One of the more subtle characteristics of the Model Four Hundred was its "presentation." We've never really liked using that word to describe amplifiers, but the Model Four Hundred does exhibit a marked sense of realism. Stereo separation was extremely well-defined, no doubt due to the circuit topology. Also, the level of detail that the amp could resolve was definitely better than the average bear: low-level reverb tails and subtle echoes were clearly audible, as were high-frequency percussion sounds that might otherwise be buried in a mix.
The Model Four Hundred high-resolution control room amplifier from Hot House Professional Audio is a beautifully executed design that combines a healthy power output with detailed reproduction, excellent stereo separation, and very fast transient response. Keep in mind that, should you outgrow its power capabilities, you can always purchase another Model Four Hundred and run the two amps in bridged mode. Definitely a good match for the proliferation of nearfield monitors we've seen over the past few years, and a welcome addition to any control room. In addition to the Model Four Hundred, Hot House Professional Audio also sent EQ the Model Two Thousand High Resolution Control Room Amplifier ($4999). This amp is Hot House's flagship and everything speaks "serious" about it (in fact I'm still swearing over the condition of my lower back after unpacking this 85-pound beast and moving it into the control room). The Model Two Thousand is built upon a massive chassis in a true dual-mono design which includes separate power cables and front-panel on/off switches per channel. In addition to the same rear-panel I/O connectors as the Model Four Hundred, the Model Two Thousand also has a switch for each channel to toggle between floating and common ground, facilitating installation. Peering under the hood reveals two toroidal transformers and a total of 20 MOSFET output devices per channel. If you can find a rack strong enough to support it, the 1/4-inch-thick front panel will occupy five rack spaces. Unlike the Model Four Hundred, the Model Two Thousand is actively cooled by a quiet fan which never became obtrusive during session work.
Having the Model Two Thousand in your monitor system is like driving a Ferrari on a Sunday cruise down the interstate -- you really don't need all that power, yet when you want to put the pedal to the metal, the reserve is there. However, unlike many high-powered amplifiers, the Model Two Thousand is about more than just brute force. It's also about finesse, clarity and detail -- much like the Model Four Hundred. In addition to those attrtibutes it reproduces low frequencies in a completely effortless manner, never giving the impression that it could run out of steam regardless of SPL or monitor size. We also felt that the Model Two Thousand sounded a bit more extended in the low-frequency range than the Model Four Hundred. This is in fact due to the Two Thousand's ability to deliver huge amounts of current to easily move any woofer -- resulting in a perceptual difference in low end (both amps are actually high-passed at 3 Hz for protection from DC).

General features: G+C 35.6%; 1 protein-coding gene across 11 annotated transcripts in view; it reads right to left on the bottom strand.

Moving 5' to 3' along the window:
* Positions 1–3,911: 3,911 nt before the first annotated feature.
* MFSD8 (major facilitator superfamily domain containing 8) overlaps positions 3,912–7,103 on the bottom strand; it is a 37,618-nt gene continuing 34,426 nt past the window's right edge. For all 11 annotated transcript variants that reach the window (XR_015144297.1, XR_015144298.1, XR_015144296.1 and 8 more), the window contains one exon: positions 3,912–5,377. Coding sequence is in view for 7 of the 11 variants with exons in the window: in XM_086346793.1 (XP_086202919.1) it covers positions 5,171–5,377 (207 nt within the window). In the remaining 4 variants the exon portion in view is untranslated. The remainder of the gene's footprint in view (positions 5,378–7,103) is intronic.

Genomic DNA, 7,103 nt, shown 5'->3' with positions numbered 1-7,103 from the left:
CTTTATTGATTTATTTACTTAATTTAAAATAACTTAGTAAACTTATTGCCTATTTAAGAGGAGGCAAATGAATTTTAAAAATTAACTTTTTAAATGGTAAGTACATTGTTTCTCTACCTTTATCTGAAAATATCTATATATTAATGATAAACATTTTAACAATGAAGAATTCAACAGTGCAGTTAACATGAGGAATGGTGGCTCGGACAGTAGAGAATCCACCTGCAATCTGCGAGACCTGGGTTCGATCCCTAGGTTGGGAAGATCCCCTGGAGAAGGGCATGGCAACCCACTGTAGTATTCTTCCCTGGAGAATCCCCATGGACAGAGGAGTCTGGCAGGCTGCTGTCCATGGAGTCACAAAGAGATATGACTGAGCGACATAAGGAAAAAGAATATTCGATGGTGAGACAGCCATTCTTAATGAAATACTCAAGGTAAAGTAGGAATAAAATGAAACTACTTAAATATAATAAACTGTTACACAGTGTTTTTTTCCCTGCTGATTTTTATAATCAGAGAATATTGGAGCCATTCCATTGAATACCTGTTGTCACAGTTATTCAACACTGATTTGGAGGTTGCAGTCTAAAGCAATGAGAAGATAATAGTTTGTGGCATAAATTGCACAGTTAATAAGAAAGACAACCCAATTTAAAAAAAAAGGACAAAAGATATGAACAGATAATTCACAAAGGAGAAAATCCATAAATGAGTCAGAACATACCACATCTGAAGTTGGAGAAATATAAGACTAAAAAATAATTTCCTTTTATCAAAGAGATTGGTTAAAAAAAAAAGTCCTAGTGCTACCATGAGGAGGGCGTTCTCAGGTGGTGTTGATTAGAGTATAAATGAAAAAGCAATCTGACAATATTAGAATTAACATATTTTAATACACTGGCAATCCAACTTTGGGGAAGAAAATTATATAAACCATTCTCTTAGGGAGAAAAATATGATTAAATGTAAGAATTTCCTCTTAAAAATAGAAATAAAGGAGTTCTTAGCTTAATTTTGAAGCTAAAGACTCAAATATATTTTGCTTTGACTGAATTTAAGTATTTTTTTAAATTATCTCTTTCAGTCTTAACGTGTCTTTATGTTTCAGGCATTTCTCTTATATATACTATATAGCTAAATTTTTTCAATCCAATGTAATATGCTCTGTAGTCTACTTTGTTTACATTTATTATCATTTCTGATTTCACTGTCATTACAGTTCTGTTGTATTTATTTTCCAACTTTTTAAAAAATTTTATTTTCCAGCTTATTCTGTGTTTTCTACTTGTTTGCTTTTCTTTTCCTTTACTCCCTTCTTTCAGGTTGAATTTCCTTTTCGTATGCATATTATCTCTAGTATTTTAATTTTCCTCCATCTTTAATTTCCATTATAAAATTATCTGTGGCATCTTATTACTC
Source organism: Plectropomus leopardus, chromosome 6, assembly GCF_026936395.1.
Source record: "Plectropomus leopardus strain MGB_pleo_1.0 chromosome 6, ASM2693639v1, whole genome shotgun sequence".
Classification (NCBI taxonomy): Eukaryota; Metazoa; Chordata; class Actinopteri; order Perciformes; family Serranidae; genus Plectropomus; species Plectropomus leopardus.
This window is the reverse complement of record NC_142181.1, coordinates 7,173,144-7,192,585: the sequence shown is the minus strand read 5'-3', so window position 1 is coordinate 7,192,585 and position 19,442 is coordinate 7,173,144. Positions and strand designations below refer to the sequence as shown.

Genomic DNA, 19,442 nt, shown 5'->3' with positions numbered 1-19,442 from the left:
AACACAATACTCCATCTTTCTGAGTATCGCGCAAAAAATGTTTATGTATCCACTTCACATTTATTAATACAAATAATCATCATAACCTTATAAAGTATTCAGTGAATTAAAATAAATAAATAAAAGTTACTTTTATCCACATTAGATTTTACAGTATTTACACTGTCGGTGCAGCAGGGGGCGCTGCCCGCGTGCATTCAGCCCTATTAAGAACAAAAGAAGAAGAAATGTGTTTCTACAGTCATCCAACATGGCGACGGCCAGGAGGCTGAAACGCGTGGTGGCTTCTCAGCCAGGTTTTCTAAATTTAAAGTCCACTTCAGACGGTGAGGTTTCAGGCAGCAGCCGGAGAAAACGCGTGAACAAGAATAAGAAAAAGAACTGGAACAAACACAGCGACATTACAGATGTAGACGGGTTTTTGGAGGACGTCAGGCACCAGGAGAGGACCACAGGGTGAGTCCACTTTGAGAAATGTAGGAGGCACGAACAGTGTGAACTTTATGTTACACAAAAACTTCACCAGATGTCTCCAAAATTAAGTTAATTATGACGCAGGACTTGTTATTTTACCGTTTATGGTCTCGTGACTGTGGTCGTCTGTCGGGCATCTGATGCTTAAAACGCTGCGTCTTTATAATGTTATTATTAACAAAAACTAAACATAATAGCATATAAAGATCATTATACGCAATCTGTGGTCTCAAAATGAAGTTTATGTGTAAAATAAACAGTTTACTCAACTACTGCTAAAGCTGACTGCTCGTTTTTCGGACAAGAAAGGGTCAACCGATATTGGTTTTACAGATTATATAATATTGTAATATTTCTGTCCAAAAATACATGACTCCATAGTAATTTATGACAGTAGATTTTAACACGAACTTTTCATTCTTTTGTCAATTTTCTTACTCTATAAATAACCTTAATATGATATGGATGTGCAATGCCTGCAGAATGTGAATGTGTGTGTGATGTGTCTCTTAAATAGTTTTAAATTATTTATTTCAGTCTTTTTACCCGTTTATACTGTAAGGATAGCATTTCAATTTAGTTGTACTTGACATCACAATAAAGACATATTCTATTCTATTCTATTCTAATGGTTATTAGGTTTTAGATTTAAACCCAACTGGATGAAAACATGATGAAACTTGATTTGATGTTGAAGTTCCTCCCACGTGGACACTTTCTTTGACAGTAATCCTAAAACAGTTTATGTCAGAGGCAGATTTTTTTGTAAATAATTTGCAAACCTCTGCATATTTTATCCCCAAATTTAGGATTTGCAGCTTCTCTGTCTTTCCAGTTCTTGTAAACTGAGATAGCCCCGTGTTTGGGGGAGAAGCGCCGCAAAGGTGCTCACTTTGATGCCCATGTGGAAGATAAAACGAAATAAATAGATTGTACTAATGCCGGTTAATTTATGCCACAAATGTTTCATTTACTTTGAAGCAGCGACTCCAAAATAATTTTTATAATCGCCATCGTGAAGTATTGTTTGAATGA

Since the Model Two Thousand delivers at least double the rated power before the onset of audible distortion, the need to bridge the amp for mono is unlikely. Hot House Professional Audio does offer a bridging switch as an option, however, they note that the only time they ever bridge a Model Two Thousand is to run the 3840-watt, triple-12-inch mid bass section of their High Output Series SD312 mega main monitor system. In bridged mode, a Model Two Thousand has a peak output of 200 amps into an 8-ohm load. No question: this is one of the best amplifiers we've ever used. Hmmm...maybe I really don't need that new car...
MANUFACTURER: Hot House Professional Audio, 275 Martin Avenue, Highland, NY 12528. Tel: 845-691-6077. E-mail: email@example.com. Web: www.hothousepro.com.
SUMMARY: High-quality, medium-powered amplifier designed for studio monitoring.
APPLICATIONS: Control room monitoring.
STRENGTHS: Exceptional clarity and stereo imaging; excellent transient response; beautiful design; amp may be bridged for future "expandability."
WEAKNESSES: May not have enough power to move your world.